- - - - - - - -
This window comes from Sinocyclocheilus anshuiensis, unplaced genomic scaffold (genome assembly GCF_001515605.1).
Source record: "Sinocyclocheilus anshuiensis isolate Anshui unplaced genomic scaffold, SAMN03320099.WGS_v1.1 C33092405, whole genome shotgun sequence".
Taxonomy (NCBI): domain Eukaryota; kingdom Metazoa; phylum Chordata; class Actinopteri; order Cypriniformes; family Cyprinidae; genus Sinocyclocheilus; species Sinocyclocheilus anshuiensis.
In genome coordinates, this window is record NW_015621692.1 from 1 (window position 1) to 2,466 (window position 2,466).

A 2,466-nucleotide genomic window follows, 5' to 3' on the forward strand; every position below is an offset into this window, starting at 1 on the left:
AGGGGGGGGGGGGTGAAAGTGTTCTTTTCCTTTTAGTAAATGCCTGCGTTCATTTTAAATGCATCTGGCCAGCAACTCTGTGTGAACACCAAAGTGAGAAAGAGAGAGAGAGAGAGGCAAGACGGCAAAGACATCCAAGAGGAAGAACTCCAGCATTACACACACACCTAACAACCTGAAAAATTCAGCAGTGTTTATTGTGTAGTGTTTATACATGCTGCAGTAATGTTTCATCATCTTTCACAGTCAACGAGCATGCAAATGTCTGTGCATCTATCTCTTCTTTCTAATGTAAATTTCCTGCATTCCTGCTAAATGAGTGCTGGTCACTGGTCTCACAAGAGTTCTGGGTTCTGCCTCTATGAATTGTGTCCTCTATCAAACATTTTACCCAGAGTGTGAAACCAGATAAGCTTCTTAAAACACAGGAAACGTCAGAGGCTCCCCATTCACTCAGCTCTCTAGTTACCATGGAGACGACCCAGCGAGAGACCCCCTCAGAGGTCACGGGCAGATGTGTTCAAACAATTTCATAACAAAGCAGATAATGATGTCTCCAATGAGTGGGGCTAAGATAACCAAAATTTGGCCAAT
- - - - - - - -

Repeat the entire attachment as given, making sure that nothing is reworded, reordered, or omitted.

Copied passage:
This window comes from Sinocyclocheilus anshuiensis, unplaced genomic scaffold (genome assembly GCF_001515605.1).
Source record: "Sinocyclocheilus anshuiensis isolate Anshui unplaced genomic scaffold, SAMN03320099.WGS_v1.1 C33092405, whole genome shotgun sequence".
Taxonomy (NCBI): domain Eukaryota; kingdom Metazoa; phylum Chordata; class Actinopteri; order Cypriniformes; family Cyprinidae; genus Sinocyclocheilus; species Sinocyclocheilus anshuiensis.
In genome coordinates, this window is record NW_015621692.1 from 1 (window position 1) to 2,466 (window position 2,466).

A 2,466-nucleotide genomic window follows, 5' to 3' on the forward strand; every position below is an offset into this window, starting at 1 on the left:
AGGGGGGGGGGGGTGAAAGTGTTCTTTTCCTTTTAGTAAATGCCTGCGTTCATTTTAAATGCATCTGGCCAGCAACTCTGTGTGAACACCAAAGTGAGAAAGAGAGAGAGAGAGAGGCAAGACGGCAAAGACATCCAAGAGGAAGAACTCCAGCATTACACACACACCTAACAACCTGAAAAATTCAGCAGTGTTTATTGTGTAGTGTTTATACATGCTGCAGTAATGTTTCATCATCTTTCACAGTCAACGAGCATGCAAATGTCTGTGCATCTATCTCTTCTTTCTAATGTAAATTTCCTGCATTCCTGCTAAATGAGTGCTGGTCACTGGTCTCACAAGAGTTCTGGGTTCTGCCTCTATGAATTGTGTCCTCTATCAAACATTTTACCCAGAGTGTGAAACCAGATAAGCTTCTTAAAACACAGGAAACGTCAGAGGCTCCCCATTCACTCAGCTCTCTAGTTACCATGGAGACGACCCAGCGAGAGACCCCCTCAGAGGTCACGGGCAGATGTGTTCAAACAATTTCATAACAAAGCAGATAATGATGTCTCCAATGAGTGGGGCTAAGATAACCAAAATTTGGCCAAT